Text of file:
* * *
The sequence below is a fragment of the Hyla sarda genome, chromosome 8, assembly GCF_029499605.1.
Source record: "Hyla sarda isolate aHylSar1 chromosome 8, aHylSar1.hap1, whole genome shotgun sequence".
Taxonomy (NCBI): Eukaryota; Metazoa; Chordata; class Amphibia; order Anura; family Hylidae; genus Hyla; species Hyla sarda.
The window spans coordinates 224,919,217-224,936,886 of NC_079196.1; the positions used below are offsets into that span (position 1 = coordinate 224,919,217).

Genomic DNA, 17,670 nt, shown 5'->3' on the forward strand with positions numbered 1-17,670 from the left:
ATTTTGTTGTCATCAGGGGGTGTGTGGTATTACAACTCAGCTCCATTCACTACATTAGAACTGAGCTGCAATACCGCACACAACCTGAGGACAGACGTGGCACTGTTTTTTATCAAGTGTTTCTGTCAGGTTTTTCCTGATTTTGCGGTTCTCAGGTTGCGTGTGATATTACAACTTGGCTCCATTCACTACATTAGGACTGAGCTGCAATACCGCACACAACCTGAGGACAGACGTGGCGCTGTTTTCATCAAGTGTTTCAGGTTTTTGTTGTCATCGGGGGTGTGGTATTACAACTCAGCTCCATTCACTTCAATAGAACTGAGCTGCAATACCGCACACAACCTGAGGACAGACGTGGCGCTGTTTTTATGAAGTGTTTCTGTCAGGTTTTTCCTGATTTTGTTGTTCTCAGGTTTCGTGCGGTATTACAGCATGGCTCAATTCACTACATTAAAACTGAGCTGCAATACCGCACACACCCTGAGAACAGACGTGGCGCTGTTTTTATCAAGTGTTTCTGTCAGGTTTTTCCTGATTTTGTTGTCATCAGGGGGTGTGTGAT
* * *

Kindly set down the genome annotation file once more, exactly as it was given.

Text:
The sequence below is a fragment of the Hyla sarda genome, chromosome 8, assembly GCF_029499605.1.
Source record: "Hyla sarda isolate aHylSar1 chromosome 8, aHylSar1.hap1, whole genome shotgun sequence".
Taxonomy (NCBI): Eukaryota; Metazoa; Chordata; class Amphibia; order Anura; family Hylidae; genus Hyla; species Hyla sarda.
The window spans coordinates 224,919,217-224,936,886 of NC_079196.1; the positions used below are offsets into that span (position 1 = coordinate 224,919,217).

Genomic DNA, 17,670 nt, shown 5'->3' on the forward strand with positions numbered 1-17,670 from the left:
ATTTTGTTGTCATCAGGGGGTGTGTGGTATTACAACTCAGCTCCATTCACTACATTAGAACTGAGCTGCAATACCGCACACAACCTGAGGACAGACGTGGCACTGTTTTTTATCAAGTGTTTCTGTCAGGTTTTTCCTGATTTTGCGGTTCTCAGGTTGCGTGTGATATTACAACTTGGCTCCATTCACTACATTAGGACTGAGCTGCAATACCGCACACAACCTGAGGACAGACGTGGCGCTGTTTTCATCAAGTGTTTCAGGTTTTTGTTGTCATCGGGGGTGTGGTATTACAACTCAGCTCCATTCACTTCAATAGAACTGAGCTGCAATACCGCACACAACCTGAGGACAGACGTGGCGCTGTTTTTATGAAGTGTTTCTGTCAGGTTTTTCCTGATTTTGTTGTTCTCAGGTTTCGTGCGGTATTACAGCATGGCTCAATTCACTACATTAAAACTGAGCTGCAATACCGCACACACCCTGAGAACAGACGTGGCGCTGTTTTTATCAAGTGTTTCTGTCAGGTTTTTCCTGATTTTGTTGTCATCAGGGGGTGTGTGAT